Generally, a contour line can be generated connecting
points that have a constant value. There are two prob-
lems to solve. Firstly, how to find the equivalent value
points, and secondly how to connect them.
As in the case of iso-surface reconstruction,values
present on medical images make easier the classifica-
tion of the different tissues and can be used to find the
points to connect.
The connection of points for the contours extrac-
tion have been the subject of many works. How-
ever, two main methods are used when dealing with
medical images, marching squares and edge track-
ing. These methods are easy to implement and take
into account an iso-value to study the appearance of
boundaries and generate contour lines.
Marching Squares can be considered as a two-
dimensional version of the Marching Cubes algo-
rithm. This algorithm, based on a divide-and-conquer
approach, deal with four points cells that composed a
slice. Then, the possible cases are reduced to 16 com-
binations and as result until two contour lines can be
created. Nevertheless, disconnected segments can be
created, hence merging operations can be required.
Edge Tracking detects edge intersections. Bound-
ary points are detected and a contour line is generated
moving across cell boundaries until the contour line
closes back on itself (Zheng et al., 2008). Thus, as
opposite to Marching Squares, this algorithm always
provides closed contour lines.
Both the Marching Squares and the Edge Tracking
algorithms use interpolation techniques to get more
accurate results. On the other hand, both approaches
can present ambiguity cases that have to be solved
studying the contour segments continuity with their
neighbour segment contours.
Numerous techniques have been proposed
for reconstructing 3D surfaces from 2D con-
tours(Ganapathy and Dennehy, 1982; Meyers et al.,
1992; Klein et al., 1999). Nevertheless, it is not a triv-
ial problem to solve considering the high complexity
of the structures to be recognized as previously has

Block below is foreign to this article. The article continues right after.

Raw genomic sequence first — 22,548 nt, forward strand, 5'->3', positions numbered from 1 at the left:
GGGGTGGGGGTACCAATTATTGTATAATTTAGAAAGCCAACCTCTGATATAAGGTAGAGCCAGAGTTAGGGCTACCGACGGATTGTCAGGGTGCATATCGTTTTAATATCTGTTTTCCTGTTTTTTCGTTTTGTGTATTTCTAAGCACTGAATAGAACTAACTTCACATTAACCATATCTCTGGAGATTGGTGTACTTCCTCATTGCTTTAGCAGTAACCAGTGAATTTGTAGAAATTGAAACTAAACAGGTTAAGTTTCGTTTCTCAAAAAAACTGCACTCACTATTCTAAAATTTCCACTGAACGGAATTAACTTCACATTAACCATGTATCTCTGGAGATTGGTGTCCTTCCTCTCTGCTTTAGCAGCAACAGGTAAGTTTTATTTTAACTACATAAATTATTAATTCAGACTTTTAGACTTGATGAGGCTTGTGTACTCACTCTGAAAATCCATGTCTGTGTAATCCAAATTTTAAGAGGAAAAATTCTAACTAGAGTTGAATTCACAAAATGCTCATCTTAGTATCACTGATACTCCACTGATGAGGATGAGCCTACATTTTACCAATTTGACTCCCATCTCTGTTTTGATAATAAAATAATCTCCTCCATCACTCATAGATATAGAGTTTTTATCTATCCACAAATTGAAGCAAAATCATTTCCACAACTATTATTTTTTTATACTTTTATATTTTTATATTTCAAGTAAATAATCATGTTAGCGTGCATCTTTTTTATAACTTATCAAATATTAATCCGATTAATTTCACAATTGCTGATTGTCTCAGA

been mentioned.
We tested the Marching Cubes algorithm on a com-
puted tomography dataset corresponding to a hu-
man head using The Visualization Toolkit (VTK)
(Schroeder et al., 2006). The dataset was taken at 1
mm intervals at a resolution of 512x512 pixels. Iso-
surface was reconstructed, as depicted in figure 1,
considering an iso-value density of 1150 in order to
detect the bone structures.
Figure 1: Iso-surface generated by using Marching Cubes
algorithm and CT images.
A problem which arises is the complexity of the
models. There exist many approaches in the techni-
cal literature oriented to simplify the generated ge-
ometry(Mocanu et al., 2011). We applied an algo-
rithm based on vertex decimation (Schroeder et al.,
1992) and progressive meshes (Hoppe, 1996) to re-
duce the total number of triangles preserving a good
approximation to the original geometry. The results
are shown in figure 2.
GRAPP 2012 - International Conference on Computer Graphics Theory and Applications
(a) (b) (c) (d)
Figure 2: Simplification of geometry. a) original mesh (2.252.628 triangles). b) original mesh with decimation factor = 0.25
(1.689.471 triangles). c) original mesh with decimation factor = 0.5 (1.126.313 triangles). d) original mesh with decimation
factor = 0.75 (563.157 triangles).
After that, we also tested a better adjustment of
the mesh by using Laplacian smoothing (Bade et al.,
In addition to the model complexity problem, the
results can be erroneous because of ambiguity cases.
These cases produce iso-surfaces with holes.
At this point, in spite of there are other approaches
oriented to improve the Marching Cubes algorithm
(Newman and Yi, 2006) and especially to solve the
ambiguity problem (Gueziec and Hummel, 1995;
Nielson and Hamann, 1991), we decided to test the
Marching Squares algorithm to extract contours in
two dimensional space.
Figure 3 shows a CT image and the contours lines
which are generated through Marching Squares. Ini-
tially, the contours are composed of line segments
without connectivity. Hence, these line segments
must be processed to form closed polylines.
Figure 3: Contour extraction by using Marching Square al-
gorithm and a CT image.
Nevertheless, different issues have to be consid-
ered if we want to generate surfaces from these two
dimensional contours. To start with, the correspon-
dence problem is concerned to determine the topo-
logical relationship between two planar contours that
are obtained from adjacentslices. This problem arises
whenever multiple contours appear in a slice. To
solve it, we organize the contours into groups where
each contour represents an individual object. In addi-
tion, if there are contours inside of others they are re-
jected in order to get only a external surface. Second,
the tiling problem is concerned to generate the best
geometry between the points on pairs of adjacent con-
tours where their correspondence is assumed. In this
case, we can use an approach that set the matching
points in successive contours from a toroidal graph
(Fuchs et al., 1977). Furthermore, it applies a divide-
and-conquer technique to speed the search represent-